Measuring and Modeling Health Disparities: Methodological Challenges and Recommendations

2.50
Hdl Handle:
http://hdl.handle.net/10755/160898
Type:
Presentation
Title:
Measuring and Modeling Health Disparities: Methodological Challenges and Recommendations
Abstract:
Measuring and Modeling Health Disparities: Methodological Challenges and Recommendations
Conference Sponsor:Midwest Nursing Research Society
Conference Year:2006
Author:Templin, Thomas, PhD
P.I. Institution Name:Wayne State University
Title:Associate Professor
Contact Address:Center for Health Research, 5557 Cass Ave., Detroit, MI, 48202, USA
Contact Telephone:313-577-7992
The purpose of this didactic presentation is to highlight the methodological challenges in health disparities research and current recommendations from a wide range of literature. Recommendations from the methodological literature in nursing, epidemiology, psychology, medicine, and econometrics were examined. Four areas emerged: (1) Use of the race/ethnicity variable in causal models; (2) Evaluation of psychometric validity; (3) Methods to identify and control sources of confounding in causal models and (4) CDC guidelines on the measurement of health disparities. Recommendations include the following: The specific causal variables that race/ethnicity might be considered a proxy for should be identified and measured. The nominally coded race/ethnicity variable is often correlated with but not causally connected to the primary explanatory variables. Measurement validity should be established by qualitative and quantitative methods and homogeneous subgroups should be used when testing invariance to avoid specific factor bias. In addition to classic reliability analysis, analysis of differential item functioning should be carried out prior to comparing groups. Structural models need to take mediation, effect modification, and potential conditioning by secondary outcomes variables into account. And finally, more attention should be paid to sampling designs which allow representation of a broader range of socio-demographic variables to reduce the high covariance among risk, protective and confounding variables. Conclusion. Causal interpretation of observational health disparity data should be informed by current thinking in the areas outlined. [Poster Presentation]
Repository Posting Date:
26-Oct-2011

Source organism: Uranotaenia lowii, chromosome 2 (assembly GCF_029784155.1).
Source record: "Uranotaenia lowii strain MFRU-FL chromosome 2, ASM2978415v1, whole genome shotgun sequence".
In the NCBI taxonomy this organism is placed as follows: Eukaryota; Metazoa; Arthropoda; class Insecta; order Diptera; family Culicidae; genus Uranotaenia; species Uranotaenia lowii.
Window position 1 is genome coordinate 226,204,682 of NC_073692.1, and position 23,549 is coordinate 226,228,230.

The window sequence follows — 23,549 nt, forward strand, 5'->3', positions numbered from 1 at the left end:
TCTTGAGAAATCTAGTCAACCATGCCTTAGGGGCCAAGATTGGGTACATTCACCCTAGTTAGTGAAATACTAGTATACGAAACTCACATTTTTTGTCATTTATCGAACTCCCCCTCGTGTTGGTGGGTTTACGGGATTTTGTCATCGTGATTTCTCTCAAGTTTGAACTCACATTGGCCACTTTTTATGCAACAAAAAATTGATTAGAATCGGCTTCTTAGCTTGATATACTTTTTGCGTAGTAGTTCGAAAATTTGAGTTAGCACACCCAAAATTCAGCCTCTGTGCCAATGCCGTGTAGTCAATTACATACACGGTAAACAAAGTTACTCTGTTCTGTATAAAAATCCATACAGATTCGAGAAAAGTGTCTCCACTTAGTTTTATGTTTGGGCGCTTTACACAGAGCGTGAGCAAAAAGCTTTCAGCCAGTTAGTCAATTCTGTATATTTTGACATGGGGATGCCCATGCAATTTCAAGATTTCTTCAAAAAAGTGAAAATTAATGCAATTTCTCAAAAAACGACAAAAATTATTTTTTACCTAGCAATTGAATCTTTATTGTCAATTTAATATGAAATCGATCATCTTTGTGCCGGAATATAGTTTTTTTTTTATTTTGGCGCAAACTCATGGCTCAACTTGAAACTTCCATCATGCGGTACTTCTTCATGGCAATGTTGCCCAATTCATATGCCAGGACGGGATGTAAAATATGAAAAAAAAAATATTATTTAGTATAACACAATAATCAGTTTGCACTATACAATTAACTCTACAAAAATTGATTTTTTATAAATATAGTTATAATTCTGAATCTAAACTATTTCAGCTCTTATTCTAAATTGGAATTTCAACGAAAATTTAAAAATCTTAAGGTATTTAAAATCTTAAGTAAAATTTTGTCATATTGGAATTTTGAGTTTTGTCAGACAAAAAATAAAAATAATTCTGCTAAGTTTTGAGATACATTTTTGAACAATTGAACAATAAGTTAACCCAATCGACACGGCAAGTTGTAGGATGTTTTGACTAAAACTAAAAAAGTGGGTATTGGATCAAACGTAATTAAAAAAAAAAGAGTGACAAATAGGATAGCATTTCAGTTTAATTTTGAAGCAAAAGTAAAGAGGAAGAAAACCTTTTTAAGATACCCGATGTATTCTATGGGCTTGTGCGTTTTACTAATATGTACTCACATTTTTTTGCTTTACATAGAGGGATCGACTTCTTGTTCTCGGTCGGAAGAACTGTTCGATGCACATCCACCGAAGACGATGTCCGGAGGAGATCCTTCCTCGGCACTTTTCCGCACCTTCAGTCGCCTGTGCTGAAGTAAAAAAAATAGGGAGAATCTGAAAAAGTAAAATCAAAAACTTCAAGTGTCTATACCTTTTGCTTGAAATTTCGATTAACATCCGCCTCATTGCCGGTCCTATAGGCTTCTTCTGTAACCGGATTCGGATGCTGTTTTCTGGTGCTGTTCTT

Date of Publication:
17-Oct-2011
Sponsors:
Midwest Nursing Research Society

Full metadata record

DC FieldValue Language
dc.typePresentationen_GB
dc.titleMeasuring and Modeling Health Disparities: Methodological Challenges and Recommendationsen_GB
dc.identifier.urihttp://hdl.handle.net/10755/160898-
dc.description.abstract<table><tr><td colspan="2" class="item-title">Measuring and Modeling Health Disparities: Methodological Challenges and Recommendations</td></tr><tr class="item-sponsor"><td class="label">Conference Sponsor:</td><td class="value">Midwest Nursing Research Society</td></tr><tr class="item-year"><td class="label">Conference Year:</td><td class="value">2006</td></tr><tr class="item-author"><td class="label">Author:</td><td class="value">Templin, Thomas, PhD</td></tr><tr class="item-institute"><td class="label">P.I. Institution Name:</td><td class="value">Wayne State University</td></tr><tr class="item-author-title"><td class="label">Title:</td><td class="value">Associate Professor</td></tr><tr class="item-address"><td class="label">Contact Address:</td><td class="value">Center for Health Research, 5557 Cass Ave., Detroit, MI, 48202, USA</td></tr><tr class="item-phone"><td class="label">Contact Telephone:</td><td class="value">313-577-7992</td></tr><tr class="item-email"><td class="label">Email:</td><td class="value">ac0410@wayne.edu</td></tr><tr><td colspan="2" class="item-abstract">The purpose of this didactic presentation is to highlight the methodological challenges in health disparities research and current recommendations from a wide range of literature. Recommendations from the methodological literature in nursing, epidemiology, psychology, medicine, and econometrics were examined. Four areas emerged: (1) Use of the race/ethnicity variable in causal models; (2) Evaluation of psychometric validity; (3) Methods to identify and control sources of confounding in causal models and (4) CDC guidelines on the measurement of health disparities. Recommendations include the following: The specific causal variables that race/ethnicity might be considered a proxy for should be identified and measured. The nominally coded race/ethnicity variable is often correlated with but not causally connected to the primary explanatory variables. Measurement validity should be established by qualitative and quantitative methods and homogeneous subgroups should be used when testing invariance to avoid specific factor bias. In addition to classic reliability analysis, analysis of differential item functioning should be carried out prior to comparing groups. Structural models need to take mediation, effect modification, and potential conditioning by secondary outcomes variables into account. And finally, more attention should be paid to sampling designs which allow representation of a broader range of socio-demographic variables to reduce the high covariance among risk, protective and confounding variables. Conclusion. Causal interpretation of observational health disparity data should be informed by current thinking in the areas outlined. [Poster Presentation]</td></tr></table>en_GB
dc.date.available2011-10-26T23:12:33Z-
dc.date.issued2011-10-17en_GB
dc.date.accessioned2011-10-26T23:12:33Z-
dc.description.sponsorshipMidwest Nursing Research Societyen_GB
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